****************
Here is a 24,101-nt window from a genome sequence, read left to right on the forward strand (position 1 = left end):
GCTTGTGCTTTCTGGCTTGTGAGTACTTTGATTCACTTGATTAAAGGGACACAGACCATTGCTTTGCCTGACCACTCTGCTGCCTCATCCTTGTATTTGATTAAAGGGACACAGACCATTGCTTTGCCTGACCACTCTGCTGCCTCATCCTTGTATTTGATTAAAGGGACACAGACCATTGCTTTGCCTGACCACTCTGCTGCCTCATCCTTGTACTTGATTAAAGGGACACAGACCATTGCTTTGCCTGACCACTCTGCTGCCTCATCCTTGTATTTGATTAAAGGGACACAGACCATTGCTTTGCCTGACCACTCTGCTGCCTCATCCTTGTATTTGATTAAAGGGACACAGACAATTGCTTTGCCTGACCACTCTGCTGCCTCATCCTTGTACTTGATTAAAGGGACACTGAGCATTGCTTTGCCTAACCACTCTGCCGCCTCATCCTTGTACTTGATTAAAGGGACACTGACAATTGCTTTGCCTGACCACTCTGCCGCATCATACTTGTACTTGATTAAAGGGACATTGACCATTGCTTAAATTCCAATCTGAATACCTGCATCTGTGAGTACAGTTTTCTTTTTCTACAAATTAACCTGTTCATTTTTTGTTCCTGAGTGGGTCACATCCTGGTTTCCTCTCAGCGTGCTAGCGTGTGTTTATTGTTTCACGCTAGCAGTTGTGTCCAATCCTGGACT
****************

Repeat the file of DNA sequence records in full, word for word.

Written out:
Here is a 24,101-nt window from a genome sequence, read left to right on the forward strand (position 1 = left end):
GCTTGTGCTTTCTGGCTTGTGAGTACTTTGATTCACTTGATTAAAGGGACACAGACCATTGCTTTGCCTGACCACTCTGCTGCCTCATCCTTGTATTTGATTAAAGGGACACAGACCATTGCTTTGCCTGACCACTCTGCTGCCTCATCCTTGTATTTGATTAAAGGGACACAGACCATTGCTTTGCCTGACCACTCTGCTGCCTCATCCTTGTACTTGATTAAAGGGACACAGACCATTGCTTTGCCTGACCACTCTGCTGCCTCATCCTTGTATTTGATTAAAGGGACACAGACCATTGCTTTGCCTGACCACTCTGCTGCCTCATCCTTGTATTTGATTAAAGGGACACAGACAATTGCTTTGCCTGACCACTCTGCTGCCTCATCCTTGTACTTGATTAAAGGGACACTGAGCATTGCTTTGCCTAACCACTCTGCCGCCTCATCCTTGTACTTGATTAAAGGGACACTGACAATTGCTTTGCCTGACCACTCTGCCGCATCATACTTGTACTTGATTAAAGGGACATTGACCATTGCTTAAATTCCAATCTGAATACCTGCATCTGTGAGTACAGTTTTCTTTTTCTACAAATTAACCTGTTCATTTTTTGTTCCTGAGTGGGTCACATCCTGGTTTCCTCTCAGCGTGCTAGCGTGTGTTTATTGTTTCACGCTAGCAGTTGTGTCCAATCCTGGACT